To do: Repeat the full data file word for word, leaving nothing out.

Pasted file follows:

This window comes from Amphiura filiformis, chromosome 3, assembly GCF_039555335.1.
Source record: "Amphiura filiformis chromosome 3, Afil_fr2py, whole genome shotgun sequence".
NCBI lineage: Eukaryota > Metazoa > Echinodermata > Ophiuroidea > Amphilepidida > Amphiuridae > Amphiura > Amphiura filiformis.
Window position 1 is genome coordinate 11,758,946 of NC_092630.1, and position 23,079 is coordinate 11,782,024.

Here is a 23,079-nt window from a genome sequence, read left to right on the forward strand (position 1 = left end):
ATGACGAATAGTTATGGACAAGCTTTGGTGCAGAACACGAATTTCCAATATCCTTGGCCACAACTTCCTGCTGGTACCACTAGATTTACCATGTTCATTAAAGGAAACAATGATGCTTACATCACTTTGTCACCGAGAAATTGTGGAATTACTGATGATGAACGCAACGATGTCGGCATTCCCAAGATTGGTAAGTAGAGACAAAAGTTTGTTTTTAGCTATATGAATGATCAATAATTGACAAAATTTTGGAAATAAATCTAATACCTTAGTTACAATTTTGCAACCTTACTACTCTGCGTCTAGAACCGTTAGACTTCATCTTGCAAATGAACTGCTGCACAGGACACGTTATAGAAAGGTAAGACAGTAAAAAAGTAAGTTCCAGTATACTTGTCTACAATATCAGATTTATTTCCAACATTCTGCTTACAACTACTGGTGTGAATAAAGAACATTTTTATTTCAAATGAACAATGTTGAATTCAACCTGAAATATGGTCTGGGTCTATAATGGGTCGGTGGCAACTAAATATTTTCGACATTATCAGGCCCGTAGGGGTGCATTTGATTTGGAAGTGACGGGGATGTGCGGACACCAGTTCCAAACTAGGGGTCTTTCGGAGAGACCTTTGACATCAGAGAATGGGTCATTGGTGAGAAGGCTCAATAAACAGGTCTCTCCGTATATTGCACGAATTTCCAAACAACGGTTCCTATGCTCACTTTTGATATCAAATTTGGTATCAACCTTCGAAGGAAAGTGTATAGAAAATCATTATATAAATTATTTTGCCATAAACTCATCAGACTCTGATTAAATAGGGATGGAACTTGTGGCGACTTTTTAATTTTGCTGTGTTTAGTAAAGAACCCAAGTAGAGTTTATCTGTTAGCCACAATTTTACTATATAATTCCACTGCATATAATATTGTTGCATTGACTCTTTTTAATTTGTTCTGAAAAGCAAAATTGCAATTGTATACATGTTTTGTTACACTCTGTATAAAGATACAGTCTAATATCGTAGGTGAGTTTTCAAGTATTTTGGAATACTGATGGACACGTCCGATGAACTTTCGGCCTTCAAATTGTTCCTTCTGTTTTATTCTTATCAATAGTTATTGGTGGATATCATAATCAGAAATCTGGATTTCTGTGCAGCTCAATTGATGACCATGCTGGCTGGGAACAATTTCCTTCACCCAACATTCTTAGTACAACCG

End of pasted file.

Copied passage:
This window comes from Amphiura filiformis, chromosome 3, assembly GCF_039555335.1.
Source record: "Amphiura filiformis chromosome 3, Afil_fr2py, whole genome shotgun sequence".
NCBI lineage: Eukaryota > Metazoa > Echinodermata > Ophiuroidea > Amphilepidida > Amphiuridae > Amphiura > Amphiura filiformis.
Window position 1 is genome coordinate 11,758,946 of NC_092630.1, and position 23,079 is coordinate 11,782,024.

Here is a 23,079-nt window from a genome sequence, read left to right on the forward strand (position 1 = left end):
ATGACGAATAGTTATGGACAAGCTTTGGTGCAGAACACGAATTTCCAATATCCTTGGCCACAACTTCCTGCTGGTACCACTAGATTTACCATGTTCATTAAAGGAAACAATGATGCTTACATCACTTTGTCACCGAGAAATTGTGGAATTACTGATGATGAACGCAACGATGTCGGCATTCCCAAGATTGGTAAGTAGAGACAAAAGTTTGTTTTTAGCTATATGAATGATCAATAATTGACAAAATTTTGGAAATAAATCTAATACCTTAGTTACAATTTTGCAACCTTACTACTCTGCGTCTAGAACCGTTAGACTTCATCTTGCAAATGAACTGCTGCACAGGACACGTTATAGAAAGGTAAGACAGTAAAAAAGTAAGTTCCAGTATACTTGTCTACAATATCAGATTTATTTCCAACATTCTGCTTACAACTACTGGTGTGAATAAAGAACATTTTTATTTCAAATGAACAATGTTGAATTCAACCTGAAATATGGTCTGGGTCTATAATGGGTCGGTGGCAACTAAATATTTTCGACATTATCAGGCCCGTAGGGGTGCATTTGATTTGGAAGTGACGGGGATGTGCGGACACCAGTTCCAAACTAGGGGTCTTTCGGAGAGACCTTTGACATCAGAGAATGGGTCATTGGTGAGAAGGCTCAATAAACAGGTCTCTCCGTATATTGCACGAATTTCCAAACAACGGTTCCTATGCTCACTTTTGATATCAAATTTGGTATCAACCTTCGAAGGAAAGTGTATAGAAAATCATTATATAAATTATTTTGCCATAAACTCATCAGACTCTGATTAAATAGGGATGGAACTTGTGGCGACTTTTTAATTTTGCTGTGTTTAGTAAAGAACCCAAGTAGAGTTTATCTGTTAGCCACAATTTTACTATATAATTCCACTGCATATAATATTGTTGCATTGACTCTTTTTAATTTGTTCTGAAAAGCAAAATTGCAATTGTATACATGTTTTGTTACACTCTGTATAAAGATACAGTCTAATATCGTAGGTGAGTTTTCAAGTATTTTGGAATACTGATGGACACGTCCGATGAACTTTCGGCCTTCAAATTGTTCCTTCTGTTTTATTCTTATCAATAGTTATTGGTGGATATCATAATCAGAAATCTGGATTTCTGTGCAGCTCAATTGATGACCATGCTGGCTGGGAACAATTTCCTTCACCCAACATTCTTAGTACAACCG